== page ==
How to survive in an apocalypse

Sunset at Green Lane

It has been over a year since I’ve posted here, but I can’t apologize for this. We’ve all been trying very hard to survive the impossible and that sort of thing takes energy and time and hope. I haven’t felt very hopeful in a long time, until today. What changed? I read a book. This book taught me that it’s okay to finally admit some things to myself that I’d been dodging for years. This is why books are so important: they speak to our hearts and minds and give us permission to be human.

Anyway, I continue to write, of course. My latest Medium essay tackles racism from my point of view: Dear nice white people. I’m attempting to get a science fiction story published. If I can’t, I’ll self-publish it because I am extremely proud of this story and I want people to read it. And yes, I am still writing novels as Erin M. Leaf. I am in the midst of finishing a bonus fifth novel in my Bad Oak Boys series, and I’m excited that I’ve been able to revisit this world. It’s yummy escapist fun, and I need to write that right now.

I’m still dedicated to Sleepy Maple, my delightful vintage treasure store, full of upcycled vintage treasure, vintage jewelry, and some delightful curios. I have handmade jewelry and old lamps and teacups and hand sewn masks that make amazing gifts. If you’re curious, please check it out.

I continue to read submissions for Autumn Sky Poetry DAILY. This poetry project of mine has been one of the highlights of my life. I am always grateful for the poems people send me, and in awe of the beauty and truth poets manage to create in the worst of times.

Unfortunately, things in my life are still on a bit of a pause right now. Why? This year alone I’ve tackled face surgery for skin cancer, ankle surgery for a hole in my bone and plantar fasciitis (crutches suck so bad), tendonitis in both elbows and one wrist plus a fun side of nerve compression, persistent severe IBS and gastroparesis, exhaustion from perimenopause insomnia, reactive airway disease from allergies, the death of a years-long friendship, depression and panic attacks, and isolation from multiple quarantines all during a global pandemic. Fortunately, I have not acquired COVID to add to my collection of medical drama, however, it’s only April and I am so tired. I recognize and am so grateful for my husband and two sons who have taken care of me through all of this.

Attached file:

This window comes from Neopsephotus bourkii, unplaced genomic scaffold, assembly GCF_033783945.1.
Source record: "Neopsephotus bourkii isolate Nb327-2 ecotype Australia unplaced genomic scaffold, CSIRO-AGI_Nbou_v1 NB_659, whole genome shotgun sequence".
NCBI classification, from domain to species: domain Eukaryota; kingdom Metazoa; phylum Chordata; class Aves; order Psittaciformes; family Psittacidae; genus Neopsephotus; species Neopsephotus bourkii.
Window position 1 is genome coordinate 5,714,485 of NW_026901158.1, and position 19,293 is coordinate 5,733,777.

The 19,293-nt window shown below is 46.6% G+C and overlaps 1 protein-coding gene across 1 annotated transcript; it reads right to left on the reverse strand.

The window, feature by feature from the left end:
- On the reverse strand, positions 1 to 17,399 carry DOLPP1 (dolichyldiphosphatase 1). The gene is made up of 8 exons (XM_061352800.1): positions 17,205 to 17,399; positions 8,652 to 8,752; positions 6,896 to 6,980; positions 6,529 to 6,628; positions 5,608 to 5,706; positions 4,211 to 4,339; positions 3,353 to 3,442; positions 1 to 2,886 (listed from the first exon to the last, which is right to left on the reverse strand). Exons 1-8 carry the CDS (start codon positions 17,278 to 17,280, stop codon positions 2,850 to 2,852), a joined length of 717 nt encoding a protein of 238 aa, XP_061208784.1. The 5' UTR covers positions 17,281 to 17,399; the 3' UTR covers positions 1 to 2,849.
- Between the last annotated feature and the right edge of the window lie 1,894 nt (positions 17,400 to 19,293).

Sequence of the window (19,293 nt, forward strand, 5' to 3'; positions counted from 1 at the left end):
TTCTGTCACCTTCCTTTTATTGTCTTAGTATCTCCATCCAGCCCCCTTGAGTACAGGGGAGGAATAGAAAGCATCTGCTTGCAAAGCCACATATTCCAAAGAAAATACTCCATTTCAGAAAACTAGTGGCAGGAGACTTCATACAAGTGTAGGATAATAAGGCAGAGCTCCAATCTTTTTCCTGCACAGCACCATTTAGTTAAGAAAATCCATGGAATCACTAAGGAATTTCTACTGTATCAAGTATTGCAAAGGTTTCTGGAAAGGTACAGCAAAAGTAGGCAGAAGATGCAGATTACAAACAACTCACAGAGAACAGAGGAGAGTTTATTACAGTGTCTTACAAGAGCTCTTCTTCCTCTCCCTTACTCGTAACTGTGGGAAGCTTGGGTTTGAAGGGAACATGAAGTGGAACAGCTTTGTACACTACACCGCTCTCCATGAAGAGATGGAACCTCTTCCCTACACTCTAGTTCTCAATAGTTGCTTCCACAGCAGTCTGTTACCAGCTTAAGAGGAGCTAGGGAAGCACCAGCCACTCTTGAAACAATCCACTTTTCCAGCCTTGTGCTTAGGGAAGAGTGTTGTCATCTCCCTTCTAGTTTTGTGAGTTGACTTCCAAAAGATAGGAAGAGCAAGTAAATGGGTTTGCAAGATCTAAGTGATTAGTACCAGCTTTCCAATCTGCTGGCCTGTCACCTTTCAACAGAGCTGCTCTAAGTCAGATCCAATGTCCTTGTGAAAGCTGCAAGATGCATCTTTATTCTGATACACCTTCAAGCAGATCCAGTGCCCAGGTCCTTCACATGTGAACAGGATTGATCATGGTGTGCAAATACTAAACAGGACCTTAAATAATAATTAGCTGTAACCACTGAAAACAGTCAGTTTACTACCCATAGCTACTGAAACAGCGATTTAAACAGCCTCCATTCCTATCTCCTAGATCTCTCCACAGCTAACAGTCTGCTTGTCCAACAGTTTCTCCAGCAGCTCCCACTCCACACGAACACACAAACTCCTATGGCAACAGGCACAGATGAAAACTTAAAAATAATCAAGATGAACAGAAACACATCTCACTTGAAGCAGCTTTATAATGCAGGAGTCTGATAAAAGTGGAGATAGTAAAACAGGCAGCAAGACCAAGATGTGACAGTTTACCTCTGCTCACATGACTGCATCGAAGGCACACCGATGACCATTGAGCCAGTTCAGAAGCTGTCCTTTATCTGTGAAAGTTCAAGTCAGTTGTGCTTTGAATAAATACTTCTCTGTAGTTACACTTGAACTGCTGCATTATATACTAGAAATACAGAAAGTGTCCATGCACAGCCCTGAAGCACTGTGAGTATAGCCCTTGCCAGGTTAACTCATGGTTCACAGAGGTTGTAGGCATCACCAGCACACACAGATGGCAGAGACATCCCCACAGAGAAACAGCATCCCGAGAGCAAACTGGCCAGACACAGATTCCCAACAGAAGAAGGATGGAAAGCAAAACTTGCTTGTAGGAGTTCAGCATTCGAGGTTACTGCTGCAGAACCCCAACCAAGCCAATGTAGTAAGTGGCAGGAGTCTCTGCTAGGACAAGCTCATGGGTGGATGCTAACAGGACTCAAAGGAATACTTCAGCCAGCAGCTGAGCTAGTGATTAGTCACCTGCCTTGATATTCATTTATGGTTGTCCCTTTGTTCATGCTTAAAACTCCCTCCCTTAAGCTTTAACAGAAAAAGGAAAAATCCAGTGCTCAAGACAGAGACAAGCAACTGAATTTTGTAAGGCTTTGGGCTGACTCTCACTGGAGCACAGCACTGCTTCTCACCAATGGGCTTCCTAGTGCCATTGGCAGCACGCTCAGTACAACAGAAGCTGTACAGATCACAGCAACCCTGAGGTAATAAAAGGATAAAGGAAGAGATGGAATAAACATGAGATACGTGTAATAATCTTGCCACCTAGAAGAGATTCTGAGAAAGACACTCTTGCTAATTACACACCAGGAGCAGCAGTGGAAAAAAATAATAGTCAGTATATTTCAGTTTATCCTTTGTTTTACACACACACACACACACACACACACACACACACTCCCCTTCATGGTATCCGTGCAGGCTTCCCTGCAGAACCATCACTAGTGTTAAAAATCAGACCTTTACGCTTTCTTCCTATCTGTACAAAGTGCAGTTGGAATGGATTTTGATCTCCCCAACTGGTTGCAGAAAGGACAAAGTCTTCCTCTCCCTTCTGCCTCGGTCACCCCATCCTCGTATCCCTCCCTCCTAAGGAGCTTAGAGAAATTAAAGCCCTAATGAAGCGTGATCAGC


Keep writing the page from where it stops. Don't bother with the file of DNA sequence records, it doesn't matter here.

Anyway, here, have a poem. It first appeared in Autumn Sky Poetry DAILY on November 29, 2020. I wrote this one back in 2018. It is remarkably prescient.

Triumph of Death

Zombie Apocalypse

—after “The Triumph of Death” by Pieter Bruegel the Elder

Even the angels fled when Death triumphed.
Humanity died in boxes and oceans while the skies burned—
so long ago now, but still strangely familiar.
Only the birds enjoyed the view,
fluttering eagerly above the suffering.

Contemplating lunch.

The old masters were never wrong—
Auden knew this. Bruegel, too, understood
our worry: that all wars are plagues.
That plagues are endemic to the human condition.
And when the dead rise, there are those
who don’t even notice. Sometimes the music plays
while fools and false gods pretend nothing is wrong.
The emperor’s clothes are invisible.
His closets contain skeletons.
The apocalypse has already come:
armies of the dead set our battleships aflame,
and we think it’s normal—
seasonal wildfires. To be expected.
Like Hawaii’s Kilauea or autumn in Los Angeles.
New York seventeen years ago.

Someday our children will pray
for us, thinking that’s all that’s needed.
Someday our skeletons will be all that’s left.
And perhaps the world is better off
with bones. Perhaps the bones
are better off with no mind
to confuse the issue—

The zombies are coming.

No, the zombies have already come.
The zombies have eaten the world
while we stare at paintings and websites,
marveling at the worst of times.

The future is theirs.